We all age. Yet, the experience of aging is unique for each of us.
How can you know if the changes you notice are just a part of getting older or the start of a serious disease? Until recently, this seemingly simple question was baffling even to scientists and clinicians.
Then, a perfect storm of events happened…
In the late 1980’s, the study of aging was still preoccupied with disability and disease. The longest running study on human aging, the Baltimore Longitudinal Study of Aging (BLSA), was already underway to answer the question, “what is normal with aging?” Scientists were learning that many of the diseases associated with aging were not a normal part of the aging process—and that we all age differently as a result of our genes, our lifestyles, and our environments. Next, the MacArthur Foundation Study further revolutionized the way we view aging. The most extensive, comprehensive study on aging in America at the time, it revealed that much of the process is in our control and that we can age successfully by leveraging the psychological, social, cultural and spiritual contributions to aging. Longevity hotspots were being discovered around the globe where people living exceptionally long lives empirically reinforced these same findings. And, as life expectancy was increasing—nearly 30 years in the last century—the greater number of older adults were not only enabling the research behind healthy aging but they were demanding answers to how they could age better.
By 2011, when the first baby boomers turned 65 and officially entered old age, many myths about aging had already been dispelled—yet many questions still remained. I was in my eighteenth year since starting medical school and had been working with patients on preventing, treating, and in some cases even reversing common conditions previously thought to be an inevitable part of aging.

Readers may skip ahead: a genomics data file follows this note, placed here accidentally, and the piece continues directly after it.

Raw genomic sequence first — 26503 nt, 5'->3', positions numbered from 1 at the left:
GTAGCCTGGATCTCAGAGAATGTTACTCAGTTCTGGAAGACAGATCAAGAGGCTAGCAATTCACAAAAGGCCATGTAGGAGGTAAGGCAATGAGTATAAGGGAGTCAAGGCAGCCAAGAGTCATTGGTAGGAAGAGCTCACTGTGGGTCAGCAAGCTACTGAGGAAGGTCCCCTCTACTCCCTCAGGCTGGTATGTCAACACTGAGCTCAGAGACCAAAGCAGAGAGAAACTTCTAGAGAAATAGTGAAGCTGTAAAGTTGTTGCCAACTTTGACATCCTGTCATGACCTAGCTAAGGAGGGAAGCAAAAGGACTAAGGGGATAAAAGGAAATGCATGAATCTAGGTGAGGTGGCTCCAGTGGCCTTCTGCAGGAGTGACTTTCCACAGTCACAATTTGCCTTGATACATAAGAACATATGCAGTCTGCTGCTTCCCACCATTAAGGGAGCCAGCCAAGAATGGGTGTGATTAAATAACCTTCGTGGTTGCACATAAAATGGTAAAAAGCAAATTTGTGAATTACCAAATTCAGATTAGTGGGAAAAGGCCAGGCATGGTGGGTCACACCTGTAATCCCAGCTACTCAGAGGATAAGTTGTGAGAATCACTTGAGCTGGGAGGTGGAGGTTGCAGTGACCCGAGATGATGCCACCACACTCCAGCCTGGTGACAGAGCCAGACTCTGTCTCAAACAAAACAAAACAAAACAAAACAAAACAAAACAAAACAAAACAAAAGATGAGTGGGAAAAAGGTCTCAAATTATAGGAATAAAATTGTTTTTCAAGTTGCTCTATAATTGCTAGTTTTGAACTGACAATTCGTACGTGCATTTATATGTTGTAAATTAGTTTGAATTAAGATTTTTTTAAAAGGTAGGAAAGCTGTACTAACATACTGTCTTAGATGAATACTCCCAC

By rigorously applying the latest scientific findings, I had delved into answering the questions, “what is normal each decade with aging?” and more importantly, “what are the changing needs of your body?” Being a firm believer in the power of attitude in shaping life goals, relationships, and experiences, I naturally became interested in how mental outlook shapes and influences how we age. What I have learned, and continue to learn, is a much more positive and empowering approach to aging.
If you are interested in improving your aging experience, I hope that you follow me on this path that is my variation of the serenity prayer for you:
♦ Allow me to accept normal age-related changes (and do what I can to enrich the experience of aging)
♦ To have the courage to follow a lifestyle that changes my aging trajectory (so I can celebrate aging)
♦ And to have the confidence and wisdom to know the difference between inevitable and preventable aging.